Angela Chen at The Verge parried with an article calling two spaces a “horrible habit.” The practice “remains bad,” she writes, “it’s ugly, it doesn’t help when it comes to what matters most (reading comprehension), and the experiment that supports its benefits uses an outdated font style." (Don’t get me started on the font wars.) What was the experiment? The paper itself hides behind a redoubtable paywall, but Ars Technica’s Sean Gallagher gets to the gist of the study on a cohort of 60 Skidmore students.

Having identified subjects' proclivities, the researchers then gave them 21 paragraphs to read (including one practice paragraph) on a computer screen and tracked their eye movement as they read using an Eyelink 1000 video-based eye tracking system. "Chin and forehead rests were used to minimize the reader's head movements," the Skidmore researchers wrote in their paper.

After the tracking, the researchers “evaluated the reading speed for each of the paragraph types presented in words per minute.... [they] found that two spaces at the end of a period slightly improved the processing of text during reading.” The study’s attempt to quantify the benefits of two spaces came after the American Psychological Association Manual's most recent edition, which, for some reason, has changed camps to two spaces.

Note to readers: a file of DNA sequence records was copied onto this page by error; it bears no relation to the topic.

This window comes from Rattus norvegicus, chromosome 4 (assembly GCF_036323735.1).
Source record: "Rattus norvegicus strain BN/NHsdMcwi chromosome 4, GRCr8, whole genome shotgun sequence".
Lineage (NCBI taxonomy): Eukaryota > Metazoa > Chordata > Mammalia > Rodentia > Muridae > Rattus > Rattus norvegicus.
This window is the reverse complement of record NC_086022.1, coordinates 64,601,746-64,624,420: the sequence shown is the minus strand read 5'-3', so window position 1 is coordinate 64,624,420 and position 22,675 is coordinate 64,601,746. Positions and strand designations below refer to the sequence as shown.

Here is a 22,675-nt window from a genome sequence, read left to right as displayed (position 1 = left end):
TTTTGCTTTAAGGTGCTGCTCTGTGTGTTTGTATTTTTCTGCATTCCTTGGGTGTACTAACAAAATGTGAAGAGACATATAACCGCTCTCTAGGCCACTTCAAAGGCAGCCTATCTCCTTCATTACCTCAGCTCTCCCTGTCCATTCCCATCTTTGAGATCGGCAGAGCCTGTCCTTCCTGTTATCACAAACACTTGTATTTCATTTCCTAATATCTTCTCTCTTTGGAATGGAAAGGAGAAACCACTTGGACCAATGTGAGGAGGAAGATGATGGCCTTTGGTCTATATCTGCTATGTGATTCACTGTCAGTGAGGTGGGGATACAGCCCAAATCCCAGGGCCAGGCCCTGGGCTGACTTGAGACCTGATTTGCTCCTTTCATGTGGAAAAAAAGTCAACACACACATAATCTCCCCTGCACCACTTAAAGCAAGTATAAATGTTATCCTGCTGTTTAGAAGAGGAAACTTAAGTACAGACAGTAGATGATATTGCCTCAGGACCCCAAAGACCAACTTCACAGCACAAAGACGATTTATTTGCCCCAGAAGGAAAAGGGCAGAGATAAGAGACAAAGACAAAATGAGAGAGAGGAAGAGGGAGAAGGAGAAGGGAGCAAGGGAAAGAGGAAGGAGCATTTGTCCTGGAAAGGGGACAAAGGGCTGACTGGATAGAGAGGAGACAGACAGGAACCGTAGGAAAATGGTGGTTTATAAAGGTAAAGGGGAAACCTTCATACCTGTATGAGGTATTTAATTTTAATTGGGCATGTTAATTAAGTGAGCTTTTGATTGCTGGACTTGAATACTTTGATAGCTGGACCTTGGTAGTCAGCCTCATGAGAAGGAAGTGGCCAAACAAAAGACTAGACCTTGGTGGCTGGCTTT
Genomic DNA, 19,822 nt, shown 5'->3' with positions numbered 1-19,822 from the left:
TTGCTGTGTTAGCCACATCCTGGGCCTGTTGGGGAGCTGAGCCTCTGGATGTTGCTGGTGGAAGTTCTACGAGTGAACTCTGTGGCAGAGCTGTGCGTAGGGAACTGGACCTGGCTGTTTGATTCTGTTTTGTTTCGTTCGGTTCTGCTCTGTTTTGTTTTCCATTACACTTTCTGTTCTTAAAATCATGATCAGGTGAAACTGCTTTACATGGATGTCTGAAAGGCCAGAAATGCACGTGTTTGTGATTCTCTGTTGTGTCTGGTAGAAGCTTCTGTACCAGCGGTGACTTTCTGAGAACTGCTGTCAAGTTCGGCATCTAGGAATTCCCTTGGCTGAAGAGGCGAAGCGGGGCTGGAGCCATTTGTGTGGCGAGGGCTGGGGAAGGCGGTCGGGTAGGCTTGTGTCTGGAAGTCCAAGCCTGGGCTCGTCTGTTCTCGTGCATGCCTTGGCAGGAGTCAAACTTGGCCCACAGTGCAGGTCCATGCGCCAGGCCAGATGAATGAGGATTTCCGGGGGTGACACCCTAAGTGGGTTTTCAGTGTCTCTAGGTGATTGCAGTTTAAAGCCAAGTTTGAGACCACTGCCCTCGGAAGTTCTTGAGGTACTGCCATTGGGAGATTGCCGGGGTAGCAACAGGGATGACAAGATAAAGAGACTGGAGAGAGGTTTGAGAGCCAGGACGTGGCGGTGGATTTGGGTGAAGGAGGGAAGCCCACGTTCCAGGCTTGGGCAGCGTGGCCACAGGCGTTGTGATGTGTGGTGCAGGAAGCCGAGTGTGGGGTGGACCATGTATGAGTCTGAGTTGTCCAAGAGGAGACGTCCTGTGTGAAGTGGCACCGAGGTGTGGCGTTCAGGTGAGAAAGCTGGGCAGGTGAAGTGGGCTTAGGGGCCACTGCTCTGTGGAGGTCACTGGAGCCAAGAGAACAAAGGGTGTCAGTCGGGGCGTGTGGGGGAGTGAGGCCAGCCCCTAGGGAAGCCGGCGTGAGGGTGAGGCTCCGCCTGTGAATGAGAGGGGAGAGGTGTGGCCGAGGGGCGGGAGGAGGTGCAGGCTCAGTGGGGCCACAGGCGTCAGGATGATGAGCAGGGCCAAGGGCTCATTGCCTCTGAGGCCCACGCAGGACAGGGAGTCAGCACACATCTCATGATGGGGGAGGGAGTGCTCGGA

Gallagher explains the space debate as stemming from the major technological shift in word processing: “For anyone who learned their keyboarding skills on a typewriter rather than a computer… the double-space after the period is a deeply ingrained truth.” Speaking as such a person, it isn’t, but he's right to note that typing teachers insisted on two spaces. Such was the standard until computers with variable-width fonts fully phased out typewriters.

So the Skidmore researchers raised the ire of Chen and others with their use of Courier New, a “fixed-width font that resembles typewritten text—used by hardly anyone for documents.” The blog Practical Typography analyzed the two space paper and remains unimpressed: "In sum—a small difference, limited to a certain category of test subjects, with numerous caveats attached. Not much to see here, I'm afraid." (This description might accurately describe thousands of published studies.)

This war will rage on—the study fueling these recent skirmishes does not seem to justify two-spacers claiming victory. And anyway, good luck getting the rest of us to abandon faith in the one true space.